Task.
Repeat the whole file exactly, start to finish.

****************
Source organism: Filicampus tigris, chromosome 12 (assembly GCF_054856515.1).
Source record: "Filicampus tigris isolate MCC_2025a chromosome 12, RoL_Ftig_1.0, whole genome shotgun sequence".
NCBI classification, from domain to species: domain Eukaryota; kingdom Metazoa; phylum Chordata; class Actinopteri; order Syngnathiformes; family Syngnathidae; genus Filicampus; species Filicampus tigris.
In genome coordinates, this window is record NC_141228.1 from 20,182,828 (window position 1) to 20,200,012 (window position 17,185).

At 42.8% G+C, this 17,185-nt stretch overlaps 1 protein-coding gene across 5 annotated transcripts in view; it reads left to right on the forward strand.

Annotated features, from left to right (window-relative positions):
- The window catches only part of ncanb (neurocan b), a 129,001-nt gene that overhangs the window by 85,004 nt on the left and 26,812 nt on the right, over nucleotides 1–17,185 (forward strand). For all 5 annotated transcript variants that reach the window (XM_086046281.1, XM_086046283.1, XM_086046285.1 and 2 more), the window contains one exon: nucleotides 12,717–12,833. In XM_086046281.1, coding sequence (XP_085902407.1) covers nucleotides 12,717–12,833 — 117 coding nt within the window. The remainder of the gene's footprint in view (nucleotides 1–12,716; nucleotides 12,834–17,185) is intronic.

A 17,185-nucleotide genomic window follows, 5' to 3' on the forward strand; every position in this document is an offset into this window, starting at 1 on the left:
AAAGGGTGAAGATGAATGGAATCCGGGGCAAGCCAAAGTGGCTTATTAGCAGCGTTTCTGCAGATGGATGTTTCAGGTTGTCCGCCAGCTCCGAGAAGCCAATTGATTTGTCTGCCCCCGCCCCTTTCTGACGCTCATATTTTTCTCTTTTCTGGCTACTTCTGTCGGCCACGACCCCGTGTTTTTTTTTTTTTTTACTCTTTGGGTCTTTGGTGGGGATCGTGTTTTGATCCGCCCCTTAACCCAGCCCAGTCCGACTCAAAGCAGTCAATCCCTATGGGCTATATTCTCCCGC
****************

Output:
Source organism: Filicampus tigris, chromosome 12 (assembly GCF_054856515.1).
Source record: "Filicampus tigris isolate MCC_2025a chromosome 12, RoL_Ftig_1.0, whole genome shotgun sequence".
NCBI classification, from domain to species: domain Eukaryota; kingdom Metazoa; phylum Chordata; class Actinopteri; order Syngnathiformes; family Syngnathidae; genus Filicampus; species Filicampus tigris.
In genome coordinates, this window is record NC_141228.1 from 20,182,828 (window position 1) to 20,200,012 (window position 17,185).

At 42.8% G+C, this 17,185-nt stretch overlaps 1 protein-coding gene across 5 annotated transcripts in view; it reads left to right on the forward strand.

Annotated features, from left to right (window-relative positions):
- The window catches only part of ncanb (neurocan b), a 129,001-nt gene that overhangs the window by 85,004 nt on the left and 26,812 nt on the right, over nucleotides 1–17,185 (forward strand). For all 5 annotated transcript variants that reach the window (XM_086046281.1, XM_086046283.1, XM_086046285.1 and 2 more), the window contains one exon: nucleotides 12,717–12,833. In XM_086046281.1, coding sequence (XP_085902407.1) covers nucleotides 12,717–12,833 — 117 coding nt within the window. The remainder of the gene's footprint in view (nucleotides 1–12,716; nucleotides 12,834–17,185) is intronic.

A 17,185-nucleotide genomic window follows, 5' to 3' on the forward strand; every position in this document is an offset into this window, starting at 1 on the left:
AAAGGGTGAAGATGAATGGAATCCGGGGCAAGCCAAAGTGGCTTATTAGCAGCGTTTCTGCAGATGGATGTTTCAGGTTGTCCGCCAGCTCCGAGAAGCCAATTGATTTGTCTGCCCCCGCCCCTTTCTGACGCTCATATTTTTCTCTTTTCTGGCTACTTCTGTCGGCCACGACCCCGTGTTTTTTTTTTTTTTTACTCTTTGGGTCTTTGGTGGGGATCGTGTTTTGATCCGCCCCTTAACCCAGCCCAGTCCGACTCAAAGCAGTCAATCCCTATGGGCTATATTCTCCCGC